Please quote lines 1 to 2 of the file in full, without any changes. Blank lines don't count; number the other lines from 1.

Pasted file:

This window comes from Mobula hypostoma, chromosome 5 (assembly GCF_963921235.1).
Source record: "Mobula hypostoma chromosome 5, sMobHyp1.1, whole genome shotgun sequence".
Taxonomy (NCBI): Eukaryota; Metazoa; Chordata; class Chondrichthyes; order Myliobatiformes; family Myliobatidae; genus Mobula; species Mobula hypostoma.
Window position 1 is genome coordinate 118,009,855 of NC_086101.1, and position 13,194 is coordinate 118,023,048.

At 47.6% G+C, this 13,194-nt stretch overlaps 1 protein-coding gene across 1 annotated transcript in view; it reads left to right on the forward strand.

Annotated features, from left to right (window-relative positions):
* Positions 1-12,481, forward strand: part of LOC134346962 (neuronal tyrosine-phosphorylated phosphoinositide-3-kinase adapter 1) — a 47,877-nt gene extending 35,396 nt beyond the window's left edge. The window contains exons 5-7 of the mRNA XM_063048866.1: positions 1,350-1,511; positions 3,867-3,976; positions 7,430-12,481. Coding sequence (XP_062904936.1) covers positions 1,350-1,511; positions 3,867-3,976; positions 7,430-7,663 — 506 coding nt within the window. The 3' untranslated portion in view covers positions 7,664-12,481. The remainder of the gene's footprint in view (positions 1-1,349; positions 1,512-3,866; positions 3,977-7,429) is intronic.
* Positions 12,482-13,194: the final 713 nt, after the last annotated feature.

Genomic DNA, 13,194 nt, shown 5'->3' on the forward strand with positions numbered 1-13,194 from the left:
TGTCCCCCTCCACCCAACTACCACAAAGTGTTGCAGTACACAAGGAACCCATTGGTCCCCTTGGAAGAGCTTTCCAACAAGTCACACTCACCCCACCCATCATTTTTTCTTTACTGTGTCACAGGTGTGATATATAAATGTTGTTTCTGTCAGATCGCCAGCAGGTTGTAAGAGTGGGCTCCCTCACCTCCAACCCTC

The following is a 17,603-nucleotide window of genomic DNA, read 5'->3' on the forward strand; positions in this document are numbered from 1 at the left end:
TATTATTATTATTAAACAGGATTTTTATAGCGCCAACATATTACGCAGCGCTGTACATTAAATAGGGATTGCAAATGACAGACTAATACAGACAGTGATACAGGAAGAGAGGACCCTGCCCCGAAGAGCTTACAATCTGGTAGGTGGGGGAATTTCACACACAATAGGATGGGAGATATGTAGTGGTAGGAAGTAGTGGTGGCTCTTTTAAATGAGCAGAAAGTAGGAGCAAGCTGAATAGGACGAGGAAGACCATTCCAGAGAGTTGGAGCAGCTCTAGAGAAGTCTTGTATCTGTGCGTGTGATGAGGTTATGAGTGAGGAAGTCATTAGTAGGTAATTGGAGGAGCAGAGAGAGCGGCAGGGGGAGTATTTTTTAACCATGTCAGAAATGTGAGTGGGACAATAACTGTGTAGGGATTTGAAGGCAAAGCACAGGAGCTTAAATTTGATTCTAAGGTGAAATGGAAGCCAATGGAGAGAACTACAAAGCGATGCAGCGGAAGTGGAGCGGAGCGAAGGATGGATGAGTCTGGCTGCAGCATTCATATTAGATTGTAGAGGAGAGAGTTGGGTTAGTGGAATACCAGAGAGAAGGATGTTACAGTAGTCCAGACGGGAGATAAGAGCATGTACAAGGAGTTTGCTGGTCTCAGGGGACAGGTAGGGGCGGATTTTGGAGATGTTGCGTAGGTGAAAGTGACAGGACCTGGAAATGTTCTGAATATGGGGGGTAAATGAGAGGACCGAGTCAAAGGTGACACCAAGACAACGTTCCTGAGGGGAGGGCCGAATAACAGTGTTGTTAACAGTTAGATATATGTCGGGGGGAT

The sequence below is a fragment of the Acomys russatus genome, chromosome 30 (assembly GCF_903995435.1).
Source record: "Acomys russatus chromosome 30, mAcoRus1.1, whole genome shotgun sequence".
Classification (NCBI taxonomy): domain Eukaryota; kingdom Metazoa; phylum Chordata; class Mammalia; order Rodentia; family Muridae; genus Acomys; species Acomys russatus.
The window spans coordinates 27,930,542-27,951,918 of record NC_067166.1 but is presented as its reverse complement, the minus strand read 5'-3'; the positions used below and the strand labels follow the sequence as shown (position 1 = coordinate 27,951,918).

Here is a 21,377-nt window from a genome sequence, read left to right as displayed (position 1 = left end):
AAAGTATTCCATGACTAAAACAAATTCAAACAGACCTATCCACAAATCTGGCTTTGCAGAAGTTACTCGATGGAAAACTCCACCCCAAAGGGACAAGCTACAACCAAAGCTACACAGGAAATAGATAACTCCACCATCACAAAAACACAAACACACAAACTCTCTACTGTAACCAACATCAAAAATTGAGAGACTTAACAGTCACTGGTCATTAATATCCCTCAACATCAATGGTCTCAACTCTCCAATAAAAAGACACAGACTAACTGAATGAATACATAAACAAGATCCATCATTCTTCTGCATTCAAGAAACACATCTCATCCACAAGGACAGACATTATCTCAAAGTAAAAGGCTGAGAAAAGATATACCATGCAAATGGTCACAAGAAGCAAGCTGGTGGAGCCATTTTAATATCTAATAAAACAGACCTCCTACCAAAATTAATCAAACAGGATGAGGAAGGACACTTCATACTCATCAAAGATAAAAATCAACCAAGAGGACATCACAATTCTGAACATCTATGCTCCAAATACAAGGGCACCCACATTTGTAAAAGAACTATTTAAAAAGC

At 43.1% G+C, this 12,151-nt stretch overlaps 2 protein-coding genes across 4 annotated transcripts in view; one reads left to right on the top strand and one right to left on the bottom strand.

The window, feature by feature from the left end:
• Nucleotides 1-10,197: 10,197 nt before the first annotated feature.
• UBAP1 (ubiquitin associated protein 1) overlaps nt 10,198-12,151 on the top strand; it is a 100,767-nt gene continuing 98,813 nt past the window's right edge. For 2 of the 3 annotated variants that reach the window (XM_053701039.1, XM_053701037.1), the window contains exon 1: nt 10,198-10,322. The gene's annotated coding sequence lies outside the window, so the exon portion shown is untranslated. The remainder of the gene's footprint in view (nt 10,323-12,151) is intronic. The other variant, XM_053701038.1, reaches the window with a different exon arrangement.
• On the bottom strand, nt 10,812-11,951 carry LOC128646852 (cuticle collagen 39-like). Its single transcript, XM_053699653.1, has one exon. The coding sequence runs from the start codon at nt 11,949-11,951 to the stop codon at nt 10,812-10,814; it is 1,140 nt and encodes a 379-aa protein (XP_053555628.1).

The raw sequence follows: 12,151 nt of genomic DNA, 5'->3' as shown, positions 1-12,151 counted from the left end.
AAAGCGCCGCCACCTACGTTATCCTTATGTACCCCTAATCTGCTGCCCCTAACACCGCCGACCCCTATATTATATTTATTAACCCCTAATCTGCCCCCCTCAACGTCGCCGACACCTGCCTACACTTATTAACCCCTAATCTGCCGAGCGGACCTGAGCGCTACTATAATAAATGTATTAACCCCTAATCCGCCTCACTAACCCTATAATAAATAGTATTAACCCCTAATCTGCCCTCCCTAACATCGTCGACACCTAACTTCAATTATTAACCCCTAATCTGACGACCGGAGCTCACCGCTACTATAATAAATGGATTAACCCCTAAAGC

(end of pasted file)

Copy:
This window comes from Mobula hypostoma, chromosome 5 (assembly GCF_963921235.1).
Source record: "Mobula hypostoma chromosome 5, sMobHyp1.1, whole genome shotgun sequence".